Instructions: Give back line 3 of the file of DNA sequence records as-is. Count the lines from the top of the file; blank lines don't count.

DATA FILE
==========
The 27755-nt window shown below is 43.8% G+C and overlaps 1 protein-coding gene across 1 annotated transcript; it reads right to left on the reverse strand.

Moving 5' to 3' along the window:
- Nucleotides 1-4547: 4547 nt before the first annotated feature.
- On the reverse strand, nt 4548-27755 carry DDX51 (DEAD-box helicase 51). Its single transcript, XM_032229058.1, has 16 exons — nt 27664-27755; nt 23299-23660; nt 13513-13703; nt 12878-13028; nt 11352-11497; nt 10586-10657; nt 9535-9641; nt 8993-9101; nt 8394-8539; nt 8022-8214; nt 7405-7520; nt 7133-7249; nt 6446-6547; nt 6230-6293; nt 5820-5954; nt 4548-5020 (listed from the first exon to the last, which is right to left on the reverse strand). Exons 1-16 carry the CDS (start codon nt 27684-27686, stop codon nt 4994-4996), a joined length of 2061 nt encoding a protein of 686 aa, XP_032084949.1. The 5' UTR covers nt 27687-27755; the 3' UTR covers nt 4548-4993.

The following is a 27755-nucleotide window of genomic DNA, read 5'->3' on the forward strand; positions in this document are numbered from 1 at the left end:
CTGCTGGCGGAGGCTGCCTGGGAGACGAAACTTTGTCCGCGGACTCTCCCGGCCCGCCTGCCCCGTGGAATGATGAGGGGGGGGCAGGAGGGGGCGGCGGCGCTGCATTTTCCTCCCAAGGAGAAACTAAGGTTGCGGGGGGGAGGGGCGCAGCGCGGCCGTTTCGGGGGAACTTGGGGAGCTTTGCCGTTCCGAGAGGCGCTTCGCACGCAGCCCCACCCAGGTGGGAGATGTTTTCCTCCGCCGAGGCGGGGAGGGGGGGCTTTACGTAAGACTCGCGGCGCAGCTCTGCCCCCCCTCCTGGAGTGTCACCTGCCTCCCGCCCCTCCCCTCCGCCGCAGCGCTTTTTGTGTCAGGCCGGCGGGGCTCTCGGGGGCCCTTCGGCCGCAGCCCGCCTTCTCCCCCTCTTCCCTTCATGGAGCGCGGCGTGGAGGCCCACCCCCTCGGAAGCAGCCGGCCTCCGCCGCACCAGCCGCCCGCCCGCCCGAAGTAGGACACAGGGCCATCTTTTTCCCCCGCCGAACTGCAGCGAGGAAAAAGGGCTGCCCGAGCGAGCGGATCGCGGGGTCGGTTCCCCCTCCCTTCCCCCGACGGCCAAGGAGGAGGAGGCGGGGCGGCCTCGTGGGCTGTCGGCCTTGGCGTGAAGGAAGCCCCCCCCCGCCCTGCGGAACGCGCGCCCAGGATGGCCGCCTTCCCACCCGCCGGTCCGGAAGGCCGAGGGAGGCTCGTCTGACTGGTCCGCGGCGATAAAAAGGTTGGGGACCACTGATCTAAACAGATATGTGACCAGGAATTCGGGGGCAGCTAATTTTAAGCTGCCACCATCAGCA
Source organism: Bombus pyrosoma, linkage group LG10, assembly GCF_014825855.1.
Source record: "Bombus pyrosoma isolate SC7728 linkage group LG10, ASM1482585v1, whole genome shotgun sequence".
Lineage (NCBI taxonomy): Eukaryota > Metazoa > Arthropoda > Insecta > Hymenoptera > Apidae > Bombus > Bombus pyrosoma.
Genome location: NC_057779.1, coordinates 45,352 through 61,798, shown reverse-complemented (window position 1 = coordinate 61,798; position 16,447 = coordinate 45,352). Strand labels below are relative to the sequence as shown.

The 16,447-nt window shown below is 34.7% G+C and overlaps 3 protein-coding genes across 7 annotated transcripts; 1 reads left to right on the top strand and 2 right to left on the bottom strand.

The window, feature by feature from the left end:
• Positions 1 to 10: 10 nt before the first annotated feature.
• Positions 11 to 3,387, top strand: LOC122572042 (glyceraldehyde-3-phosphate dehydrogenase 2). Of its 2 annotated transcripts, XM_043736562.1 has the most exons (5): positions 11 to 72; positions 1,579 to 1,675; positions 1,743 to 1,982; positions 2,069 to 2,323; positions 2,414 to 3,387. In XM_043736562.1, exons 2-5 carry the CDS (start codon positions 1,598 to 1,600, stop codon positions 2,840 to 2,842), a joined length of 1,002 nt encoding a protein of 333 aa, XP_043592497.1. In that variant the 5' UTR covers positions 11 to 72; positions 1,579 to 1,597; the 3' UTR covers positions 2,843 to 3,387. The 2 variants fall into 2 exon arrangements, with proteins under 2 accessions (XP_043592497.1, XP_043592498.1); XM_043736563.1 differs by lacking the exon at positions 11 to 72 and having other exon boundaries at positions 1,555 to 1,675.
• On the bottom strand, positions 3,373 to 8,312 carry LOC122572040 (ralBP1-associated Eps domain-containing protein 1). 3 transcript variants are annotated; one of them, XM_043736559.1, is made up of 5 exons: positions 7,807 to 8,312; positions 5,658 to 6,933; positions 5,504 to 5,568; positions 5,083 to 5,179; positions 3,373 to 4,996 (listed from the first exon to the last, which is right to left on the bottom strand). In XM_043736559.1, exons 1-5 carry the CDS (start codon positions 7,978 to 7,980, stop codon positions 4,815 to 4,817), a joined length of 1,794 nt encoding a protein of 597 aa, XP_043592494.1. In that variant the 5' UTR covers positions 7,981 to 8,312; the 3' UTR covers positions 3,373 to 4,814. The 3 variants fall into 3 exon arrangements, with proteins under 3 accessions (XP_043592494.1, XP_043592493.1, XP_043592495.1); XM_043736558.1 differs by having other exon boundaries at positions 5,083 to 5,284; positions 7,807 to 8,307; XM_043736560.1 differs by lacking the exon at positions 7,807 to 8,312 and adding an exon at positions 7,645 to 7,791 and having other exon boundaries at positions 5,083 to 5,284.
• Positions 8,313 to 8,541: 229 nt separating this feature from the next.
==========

- Nucleotides 1-4547: 4547 nt before the first annotated feature.